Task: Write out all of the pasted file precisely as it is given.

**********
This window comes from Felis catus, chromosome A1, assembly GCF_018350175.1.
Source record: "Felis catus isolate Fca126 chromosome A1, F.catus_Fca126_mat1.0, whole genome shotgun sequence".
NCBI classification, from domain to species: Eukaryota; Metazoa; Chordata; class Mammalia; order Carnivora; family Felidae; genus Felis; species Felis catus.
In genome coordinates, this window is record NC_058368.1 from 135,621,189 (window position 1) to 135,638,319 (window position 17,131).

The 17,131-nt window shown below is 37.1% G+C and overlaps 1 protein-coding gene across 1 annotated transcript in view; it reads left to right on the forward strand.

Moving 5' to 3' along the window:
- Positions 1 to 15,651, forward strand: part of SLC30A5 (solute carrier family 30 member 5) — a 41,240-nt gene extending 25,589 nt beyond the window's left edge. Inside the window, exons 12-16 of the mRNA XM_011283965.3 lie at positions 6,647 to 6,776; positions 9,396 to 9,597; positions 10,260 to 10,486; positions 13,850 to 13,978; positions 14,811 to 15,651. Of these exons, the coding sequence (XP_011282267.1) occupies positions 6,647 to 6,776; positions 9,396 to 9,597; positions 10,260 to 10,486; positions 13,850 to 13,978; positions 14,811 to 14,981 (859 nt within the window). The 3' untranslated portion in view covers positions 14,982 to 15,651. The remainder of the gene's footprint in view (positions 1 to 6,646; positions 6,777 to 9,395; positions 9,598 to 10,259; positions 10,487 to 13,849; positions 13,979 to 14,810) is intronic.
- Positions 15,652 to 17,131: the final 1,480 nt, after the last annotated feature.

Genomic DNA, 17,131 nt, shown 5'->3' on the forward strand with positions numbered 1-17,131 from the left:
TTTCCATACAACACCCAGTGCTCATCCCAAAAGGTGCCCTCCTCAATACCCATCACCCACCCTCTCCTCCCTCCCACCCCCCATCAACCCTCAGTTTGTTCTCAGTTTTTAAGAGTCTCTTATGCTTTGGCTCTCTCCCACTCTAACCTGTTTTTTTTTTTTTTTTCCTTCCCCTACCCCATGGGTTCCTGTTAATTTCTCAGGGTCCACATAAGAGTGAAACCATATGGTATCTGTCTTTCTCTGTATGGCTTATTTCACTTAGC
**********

This window comes from Felis catus, chromosome A1, assembly GCF_018350175.1.
Source record: "Felis catus isolate Fca126 chromosome A1, F.catus_Fca126_mat1.0, whole genome shotgun sequence".
NCBI classification, from domain to species: Eukaryota; Metazoa; Chordata; class Mammalia; order Carnivora; family Felidae; genus Felis; species Felis catus.
In genome coordinates, this window is record NC_058368.1 from 135,621,189 (window position 1) to 135,638,319 (window position 17,131).

The 17,131-nt window shown below is 37.1% G+C and overlaps 1 protein-coding gene across 1 annotated transcript in view; it reads left to right on the forward strand.

Moving 5' to 3' along the window:
- Positions 1 to 15,651, forward strand: part of SLC30A5 (solute carrier family 30 member 5) — a 41,240-nt gene extending 25,589 nt beyond the window's left edge. Inside the window, exons 12-16 of the mRNA XM_011283965.3 lie at positions 6,647 to 6,776; positions 9,396 to 9,597; positions 10,260 to 10,486; positions 13,850 to 13,978; positions 14,811 to 15,651. Of these exons, the coding sequence (XP_011282267.1) occupies positions 6,647 to 6,776; positions 9,396 to 9,597; positions 10,260 to 10,486; positions 13,850 to 13,978; positions 14,811 to 14,981 (859 nt within the window). The 3' untranslated portion in view covers positions 14,982 to 15,651. The remainder of the gene's footprint in view (positions 1 to 6,646; positions 6,777 to 9,395; positions 9,598 to 10,259; positions 10,487 to 13,849; positions 13,979 to 14,810) is intronic.
- Positions 15,652 to 17,131: the final 1,480 nt, after the last annotated feature.

Genomic DNA, 17,131 nt, shown 5'->3' on the forward strand with positions numbered 1-17,131 from the left:
TTTCCATACAACACCCAGTGCTCATCCCAAAAGGTGCCCTCCTCAATACCCATCACCCACCCTCTCCTCCCTCCCACCCCCCATCAACCCTCAGTTTGTTCTCAGTTTTTAAGAGTCTCTTATGCTTTGGCTCTCTCCCACTCTAACCTGTTTTTTTTTTTTTTTTCCTTCCCCTACCCCATGGGTTCCTGTTAATTTCTCAGGGTCCACATAAGAGTGAAACCATATGGTATCTGTCTTTCTCTGTATGGCTTATTTCACTTAGC